How to remote control your Raspberry Pi from a browser with Raspberry Pi Connect

Raspberry Pi Connect
(Image credit: Tom's Hardware)

Raspberry Pi has announced Raspberry Pi Connect, its take on a remote desktop session, like VNC and RDP. The difference with Connect is that it runs from a web browser, so we can be anywhere in the world and login to our Raspberry Pi back home.

This project will only work on Raspberry Pi 4, Raspberry Pi 5 and the Raspberry Pi 400 as it requires a 64-bit version of Raspberry Pi OS. Other than that, all you need is a network connection for your Raspberry Pi and this guide to control your Raspberry Pi.

1. Power up your Raspberry Pi to the desktop and open a terminal.

2. Update and then upgrade the software on your Raspberry Pi. The update command will check your list of installable packages against the latest list on the remote server. The upgrade command will then download and install the updates. Using the -y switch automatically accepts to install all the updates.

sudo apt update && sudo apt upgrade -y

3. From the terminal, install Raspberry Pi Connect (rpi-connect.)

sudo apt install rpi-connect

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4. Reboot your Raspberry Pi for the installation to take effect. Raspberry Pi Connect is a background service that waits for connections. The service starts when the Raspberry Pi boots.

5. In the top right corner of the desktop, look for the Raspberry Pi Connect icon. Click on the icon and select Sign in.

(Image credit: Tom's Hardware)

6. Follow the verification URL and sign in, or sign up to the Raspberry Pi ID service.

(Image credit: Tom's Hardware)

7. Give your Raspberry Pi a device name. Make this descriptive, for example if it is a weather station, name the device Weather-Station.

(Image credit: Tom's Hardware)

8. The Raspberry Pi is now available for connection. On another computer, open a web browser to Raspberry Pi Connect and sign-in.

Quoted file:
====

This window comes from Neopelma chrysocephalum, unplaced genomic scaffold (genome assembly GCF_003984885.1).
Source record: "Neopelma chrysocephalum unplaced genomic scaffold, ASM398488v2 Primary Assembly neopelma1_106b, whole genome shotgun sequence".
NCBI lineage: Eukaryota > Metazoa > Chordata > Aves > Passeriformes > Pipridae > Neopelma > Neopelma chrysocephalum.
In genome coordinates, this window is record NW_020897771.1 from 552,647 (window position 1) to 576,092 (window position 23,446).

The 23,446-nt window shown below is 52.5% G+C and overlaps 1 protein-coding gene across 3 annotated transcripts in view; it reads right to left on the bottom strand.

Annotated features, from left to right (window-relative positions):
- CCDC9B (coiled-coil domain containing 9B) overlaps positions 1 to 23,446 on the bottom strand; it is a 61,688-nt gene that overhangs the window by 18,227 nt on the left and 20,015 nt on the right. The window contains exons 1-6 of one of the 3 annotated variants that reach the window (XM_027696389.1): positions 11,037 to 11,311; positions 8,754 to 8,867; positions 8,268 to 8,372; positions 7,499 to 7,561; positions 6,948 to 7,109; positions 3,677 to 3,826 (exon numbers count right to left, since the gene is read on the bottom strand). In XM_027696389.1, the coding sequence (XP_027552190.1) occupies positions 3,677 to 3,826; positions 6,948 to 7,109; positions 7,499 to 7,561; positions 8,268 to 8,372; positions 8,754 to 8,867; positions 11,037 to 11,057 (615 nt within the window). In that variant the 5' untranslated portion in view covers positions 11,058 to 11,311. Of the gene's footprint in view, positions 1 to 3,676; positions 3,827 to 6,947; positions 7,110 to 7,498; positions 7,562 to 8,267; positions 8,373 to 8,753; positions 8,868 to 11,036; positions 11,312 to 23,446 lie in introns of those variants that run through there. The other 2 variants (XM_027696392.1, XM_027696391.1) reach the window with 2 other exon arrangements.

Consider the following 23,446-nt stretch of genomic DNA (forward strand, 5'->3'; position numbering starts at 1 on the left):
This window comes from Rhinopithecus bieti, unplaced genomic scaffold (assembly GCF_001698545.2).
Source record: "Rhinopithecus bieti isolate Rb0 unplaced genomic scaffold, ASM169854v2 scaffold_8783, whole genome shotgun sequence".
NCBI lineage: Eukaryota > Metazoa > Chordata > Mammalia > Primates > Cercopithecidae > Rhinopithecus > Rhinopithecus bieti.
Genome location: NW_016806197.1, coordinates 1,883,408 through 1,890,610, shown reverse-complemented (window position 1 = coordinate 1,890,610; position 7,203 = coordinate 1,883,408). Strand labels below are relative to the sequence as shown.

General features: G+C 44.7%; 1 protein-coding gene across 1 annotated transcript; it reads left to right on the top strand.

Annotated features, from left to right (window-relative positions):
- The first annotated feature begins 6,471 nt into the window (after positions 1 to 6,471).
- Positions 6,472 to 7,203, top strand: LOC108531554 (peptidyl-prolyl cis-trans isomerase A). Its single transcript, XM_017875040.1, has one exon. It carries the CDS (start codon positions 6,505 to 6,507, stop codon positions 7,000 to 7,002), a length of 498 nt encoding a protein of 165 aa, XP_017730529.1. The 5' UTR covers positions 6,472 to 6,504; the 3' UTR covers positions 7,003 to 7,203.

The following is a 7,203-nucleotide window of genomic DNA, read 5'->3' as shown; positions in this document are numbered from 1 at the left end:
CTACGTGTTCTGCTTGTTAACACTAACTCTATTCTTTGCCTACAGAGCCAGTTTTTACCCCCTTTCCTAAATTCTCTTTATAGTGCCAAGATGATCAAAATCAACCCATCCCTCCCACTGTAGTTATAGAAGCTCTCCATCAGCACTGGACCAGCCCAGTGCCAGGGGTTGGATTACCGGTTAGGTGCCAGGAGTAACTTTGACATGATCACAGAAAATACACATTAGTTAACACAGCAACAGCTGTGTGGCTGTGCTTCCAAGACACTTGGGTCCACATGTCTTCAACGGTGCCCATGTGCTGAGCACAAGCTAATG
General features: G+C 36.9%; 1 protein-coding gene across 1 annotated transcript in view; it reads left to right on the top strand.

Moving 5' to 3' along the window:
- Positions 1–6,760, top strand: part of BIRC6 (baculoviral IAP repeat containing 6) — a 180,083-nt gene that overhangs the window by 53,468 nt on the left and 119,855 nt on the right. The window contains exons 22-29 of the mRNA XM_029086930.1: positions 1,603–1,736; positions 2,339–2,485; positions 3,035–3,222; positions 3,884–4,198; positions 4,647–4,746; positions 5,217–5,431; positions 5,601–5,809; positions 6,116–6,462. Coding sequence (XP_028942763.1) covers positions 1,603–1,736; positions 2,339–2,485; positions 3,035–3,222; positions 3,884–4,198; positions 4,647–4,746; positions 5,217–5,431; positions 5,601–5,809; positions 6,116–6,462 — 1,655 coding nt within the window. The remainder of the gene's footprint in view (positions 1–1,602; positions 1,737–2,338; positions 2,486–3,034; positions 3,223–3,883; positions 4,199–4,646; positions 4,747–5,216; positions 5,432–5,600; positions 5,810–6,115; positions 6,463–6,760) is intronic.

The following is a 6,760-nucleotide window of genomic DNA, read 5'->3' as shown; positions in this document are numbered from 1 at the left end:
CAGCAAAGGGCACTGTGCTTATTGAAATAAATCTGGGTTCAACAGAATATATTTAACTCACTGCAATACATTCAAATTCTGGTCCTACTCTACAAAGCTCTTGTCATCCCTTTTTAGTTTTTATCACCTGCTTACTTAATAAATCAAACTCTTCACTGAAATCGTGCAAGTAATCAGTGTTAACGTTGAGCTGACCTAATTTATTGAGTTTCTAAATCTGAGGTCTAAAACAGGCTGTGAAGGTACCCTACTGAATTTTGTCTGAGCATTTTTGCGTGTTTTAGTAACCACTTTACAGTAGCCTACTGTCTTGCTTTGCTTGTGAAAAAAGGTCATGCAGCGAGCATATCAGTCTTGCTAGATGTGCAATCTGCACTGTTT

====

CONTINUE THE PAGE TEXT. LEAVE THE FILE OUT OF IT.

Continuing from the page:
9. Select the Raspberry Pi from the list of devices. The browser will connect to your running Raspberry Pi in a few seconds. You can repeat the above steps to add more Raspberry Pi devices to the list, enabling control of many Pis from anywhere in the world.

(Image credit: Tom's Hardware)

Using Raspberry Pi Connect

(Image credit: Tom's Hardware)

The Raspberry Pi Connect user interface wraps around the Raspberry Pi OS desktop in much the same way that RealVNC would offer extra functions for your session. Raspberry Pi Connect keeps it simple with only three areas for use.

1. Disconnect: This will end your session but the Raspberry Pi will remain powered up. Hovering over the padlock will show the connection status. For our local connection it was peer to peer.

2. Copy and Paste: These functions enable copy and paste functionality between the remote Raspberry Pi and client machine. They will copy / paste from the clipboard of the respective machine.

3. Keys: These keys mimic pressing the respective keys on your keyboard. The Ctrl, Super (Raspberry) and Alt keys are sticky, ESC and Tab will release when pressed. 

(Image credit: Tom's Hardware)

The browser window will scale to match the resolution of your client system. This can be beneficial, but we have encountered a bug where the top section of Thonny’s dialog box was missing. This was a big issue as that is where we need to write the filename when saving. We got around this by simply typing the name and pressing Enter.

Other than that issue, everything works as if we are sitting in front of a Raspberry Pi. On our home network there was a little lag, noticeable when moving windows and clicking on UI elements. That said, there was nothing horrifically slow. A delay will be introduced should you use Raspberry Pi’s TURN server. 

We tested using the GPIO via Thonny and everything went smoothly, we can see this approach being used in the classroom where space and equipment is at a premium.
Using the official Raspberry Pi Camera was also possible, something that we demonstrated on our show, The Pi Cast. There was a little lag, but the video stream was fine for most use cases.

We tested using a Raspberry Pi 5 connected to our home network via Ethernet, a Windows 10 PC also connected via Ethernet, and an Android smartphone connected to the same session over a 5G mobile connection. 

The smartphone interface was cramped but we could use it in a pinch. Clicking the main menu was fast enough, but moving a window around the screen was laggy. Useful for remotely controlling a project, editing some code and managing your builds. 

For a beta, Raspberry Pi Connect shows great promise and we can see it being used in a plethora of future Raspberry Pi projects.

Les Pounder

Les Pounder is an associate editor at Tom's Hardware. He is a creative technologist and for seven years has created projects to educate and inspire minds both young and old. He has worked with the Raspberry Pi Foundation to write and deliver their teacher training program "Picademy".